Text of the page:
This GNLP needs to plan for additional housing needs above and beyond existing commitments based on evidence. It also needs to plan for changes in the types of homes we need. Several factors are driving this increase in the need for more and different types of housing including rising population levels, an increase in the number of older people, more younger people sharing homes and a limited supply of housing over much of the last decade.


Between adoption of the Joint Core Strategy (JCS) in 2011 and 2020, 90% of the housing target has been delivered.  Whilst housing completions were well below target in the early years of the JCS plan period, there was a generally a steady annual increase in completions, and delivery was around and above the JCS annual target in the most recent years (see the housing completions graph below).


In both 2018/19 and 2019/20 Greater Norwich had a five-year housing supply, including the 5% buffer required by the NPPF.

Housing Completions  (homes per year) Graph



Part of the reason for the increase in housing delivery in 2018/19 is that changes in Government policy have allowed new purpose-built student accommodation delivery to be included in the housing figures at a rate of 1 home per 2.5 student bedrooms. Between 2018 and 2020 over 1,000 new student bedrooms were delivered, the equivalent of around 400 new homes19.  This reflects a growing trend in recent years for new student accommodation development, particularly at the University of East Anglia (UEA) and in the city centre. If, as currently planned,  the UEA and the Norwich University of the Arts (NUA) expand further and some students continue to seek better quality accommodation, this trend could continue to 2038. While it is too early to judge the long-term impacts of Covid-19, there is currently no evidence that ongoing provision of student accommodation will slow over the plan period. Care Home bed spaces can also now be counted against housing need at a suitable discounted rate.


Broadland and South Norfolk are dominated by owner occupied housing, whilst Norwich has a much higher percentage of social rented and private rented properties (see table 2 below)20. The figures for owner occupation compare to a national figure of 63%. The area’s tenure mix has changed since 2001, with falls in home ownership and social renting and corresponding rises in the percentage of private rented properties across all three districts, mirroring the national picture. This trend seems likely to continue.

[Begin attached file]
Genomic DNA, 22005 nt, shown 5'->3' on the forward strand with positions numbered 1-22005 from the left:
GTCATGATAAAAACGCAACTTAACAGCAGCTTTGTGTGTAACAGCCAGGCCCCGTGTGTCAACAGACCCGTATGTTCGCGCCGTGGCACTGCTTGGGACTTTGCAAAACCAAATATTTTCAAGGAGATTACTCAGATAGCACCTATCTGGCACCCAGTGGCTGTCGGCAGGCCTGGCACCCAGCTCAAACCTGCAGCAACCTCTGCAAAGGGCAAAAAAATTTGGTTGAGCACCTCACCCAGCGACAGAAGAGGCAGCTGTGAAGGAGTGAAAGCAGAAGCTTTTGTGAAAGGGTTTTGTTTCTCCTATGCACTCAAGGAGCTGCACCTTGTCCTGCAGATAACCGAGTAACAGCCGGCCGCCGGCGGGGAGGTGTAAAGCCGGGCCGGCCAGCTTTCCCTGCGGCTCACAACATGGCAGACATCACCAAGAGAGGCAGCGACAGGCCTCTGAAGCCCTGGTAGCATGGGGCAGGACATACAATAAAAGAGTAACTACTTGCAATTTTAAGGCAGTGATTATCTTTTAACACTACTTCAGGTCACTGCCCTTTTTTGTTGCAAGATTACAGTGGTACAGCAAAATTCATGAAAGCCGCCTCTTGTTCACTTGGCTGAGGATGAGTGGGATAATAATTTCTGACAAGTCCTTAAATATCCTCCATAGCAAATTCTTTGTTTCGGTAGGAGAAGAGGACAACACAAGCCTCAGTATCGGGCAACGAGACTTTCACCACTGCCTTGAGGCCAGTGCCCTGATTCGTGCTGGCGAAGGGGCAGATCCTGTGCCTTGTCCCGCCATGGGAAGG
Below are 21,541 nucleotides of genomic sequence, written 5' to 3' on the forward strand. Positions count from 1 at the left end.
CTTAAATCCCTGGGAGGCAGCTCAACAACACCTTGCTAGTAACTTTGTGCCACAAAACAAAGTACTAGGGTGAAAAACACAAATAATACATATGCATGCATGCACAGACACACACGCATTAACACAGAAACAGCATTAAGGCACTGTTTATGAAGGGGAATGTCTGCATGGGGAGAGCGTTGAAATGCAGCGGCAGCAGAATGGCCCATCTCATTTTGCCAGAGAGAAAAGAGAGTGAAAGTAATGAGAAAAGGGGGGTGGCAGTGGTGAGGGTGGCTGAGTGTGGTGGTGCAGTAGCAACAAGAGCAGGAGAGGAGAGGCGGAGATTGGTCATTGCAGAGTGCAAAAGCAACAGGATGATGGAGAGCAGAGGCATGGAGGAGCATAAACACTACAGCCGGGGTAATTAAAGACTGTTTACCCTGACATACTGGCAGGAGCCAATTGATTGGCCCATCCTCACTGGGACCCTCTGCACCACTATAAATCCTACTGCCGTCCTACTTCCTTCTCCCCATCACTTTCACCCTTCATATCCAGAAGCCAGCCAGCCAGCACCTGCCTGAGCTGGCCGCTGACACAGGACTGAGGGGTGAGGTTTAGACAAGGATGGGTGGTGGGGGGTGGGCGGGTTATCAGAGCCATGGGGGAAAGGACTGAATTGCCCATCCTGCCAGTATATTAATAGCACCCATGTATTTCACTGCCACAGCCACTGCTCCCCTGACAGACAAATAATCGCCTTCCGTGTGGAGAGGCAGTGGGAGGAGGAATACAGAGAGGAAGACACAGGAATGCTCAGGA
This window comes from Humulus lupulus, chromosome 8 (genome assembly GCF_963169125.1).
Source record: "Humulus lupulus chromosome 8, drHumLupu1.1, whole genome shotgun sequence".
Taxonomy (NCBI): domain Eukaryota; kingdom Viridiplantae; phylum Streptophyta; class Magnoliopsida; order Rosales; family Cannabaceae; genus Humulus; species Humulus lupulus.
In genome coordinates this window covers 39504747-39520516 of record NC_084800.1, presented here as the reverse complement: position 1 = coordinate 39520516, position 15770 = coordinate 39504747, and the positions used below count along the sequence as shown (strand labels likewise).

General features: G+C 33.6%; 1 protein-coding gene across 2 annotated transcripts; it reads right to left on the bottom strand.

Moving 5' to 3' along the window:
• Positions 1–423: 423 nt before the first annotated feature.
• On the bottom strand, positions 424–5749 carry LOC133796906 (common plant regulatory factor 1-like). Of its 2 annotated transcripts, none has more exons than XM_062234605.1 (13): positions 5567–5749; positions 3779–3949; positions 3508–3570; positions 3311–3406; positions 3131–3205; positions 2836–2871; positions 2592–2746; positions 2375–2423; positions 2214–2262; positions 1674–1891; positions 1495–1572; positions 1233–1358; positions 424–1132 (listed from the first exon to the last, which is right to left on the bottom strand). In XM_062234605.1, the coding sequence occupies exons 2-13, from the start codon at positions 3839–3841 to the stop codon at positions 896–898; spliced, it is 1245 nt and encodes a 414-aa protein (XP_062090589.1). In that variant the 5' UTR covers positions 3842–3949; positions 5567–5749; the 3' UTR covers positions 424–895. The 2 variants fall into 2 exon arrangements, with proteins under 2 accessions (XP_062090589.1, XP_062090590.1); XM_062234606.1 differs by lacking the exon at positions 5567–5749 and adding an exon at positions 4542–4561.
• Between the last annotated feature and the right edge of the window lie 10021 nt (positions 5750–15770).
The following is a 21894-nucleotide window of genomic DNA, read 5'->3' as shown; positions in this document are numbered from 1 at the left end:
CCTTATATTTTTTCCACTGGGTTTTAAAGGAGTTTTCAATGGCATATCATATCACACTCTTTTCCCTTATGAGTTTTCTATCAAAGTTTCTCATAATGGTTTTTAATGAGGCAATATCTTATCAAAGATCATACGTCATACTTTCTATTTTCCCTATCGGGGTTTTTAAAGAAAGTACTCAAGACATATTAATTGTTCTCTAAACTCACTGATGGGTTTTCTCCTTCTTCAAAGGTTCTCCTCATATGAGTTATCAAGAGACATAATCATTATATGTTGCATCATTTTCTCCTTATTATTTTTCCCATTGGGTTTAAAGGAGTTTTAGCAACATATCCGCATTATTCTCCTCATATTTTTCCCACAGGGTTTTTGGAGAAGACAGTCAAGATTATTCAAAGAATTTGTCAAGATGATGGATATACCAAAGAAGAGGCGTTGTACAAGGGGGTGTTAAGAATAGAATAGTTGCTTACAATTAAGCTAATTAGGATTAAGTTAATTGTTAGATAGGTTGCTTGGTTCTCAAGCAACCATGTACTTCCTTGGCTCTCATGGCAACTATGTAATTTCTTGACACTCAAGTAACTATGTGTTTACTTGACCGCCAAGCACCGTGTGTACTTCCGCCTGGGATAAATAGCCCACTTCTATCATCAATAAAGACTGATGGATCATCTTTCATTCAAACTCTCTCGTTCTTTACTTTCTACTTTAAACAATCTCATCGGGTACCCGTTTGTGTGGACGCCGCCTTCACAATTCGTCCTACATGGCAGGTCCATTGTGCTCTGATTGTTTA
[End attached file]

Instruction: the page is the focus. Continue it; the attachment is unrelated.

Table 2: Tenure mix of housing in Greater Norwich districts in 2018:

Owner occupied
Private rented
Social rented









South Norfolk





In 2018, the property price to earnings ratio was 9.2 in Broadland, 7 in Norwich and 8.8 in South Norfolk, compared to a national average of 7.821.  Affordability is a major barrier to home ownership locally.  


Local evidence22 identifies that 28% of the housing required from 2015 to 2038 should be affordable housing. It also shows that the mix of housing tenures required differs by the type of home as illustrated in the graph below. The highest requirement for general market housing is for three bed homes. Affordable housing needs can be different. The most up to date breakdown of affordable housing need across the three districts will be used by the individual local authorities when planning applications are being considered.

Housing Mix Requirement (%) Graph



This plan seeks to address this by developing the required number, tenures and types of homes to meet this demand. The mix of requirements will change through the plan period as different needs are met by development.


Owing to the projected increase in the numbers of older people, local evidence in the Strategic Housing Market Assessment suggests that around 3,900 additional communal establishment places for over 75s will be required to 2038. The plan will need to have policies which specifically support the delivery of housing suitable for older people and support active retirement.


The provision of sites for Gypsies and Travellers consisted of 84 pitches in 2017. These are on large sites at Swanton Road (Norwich), Roundwell (Costessey) and Harford Bridge (Keswick), and on several small sites around the area. There are 55 plots for travelling show people at Hooper Lane in Norwich.  There will be a need for some additional accommodation during the plan period.


There are some wards and more localised areas with high levels of deprivation in Norwich23. Although the surburban and rural parts of Greater Norwich are relatively affluent, there are pockets of deprivation elsewhere too. It is important that inclusive growth and regeneration is supported through the GNLP to help to reduce deprivation.


19Source: Data from Greater Norwich Annual Monitoring Reports

20Source: Office for National Statistics

21Source: Office for National Statistics

22ORS Central Norfolk Strategic Housing Market Assessment (SHMA) 2017

232019 Index of Multiple Deprivation (IMD)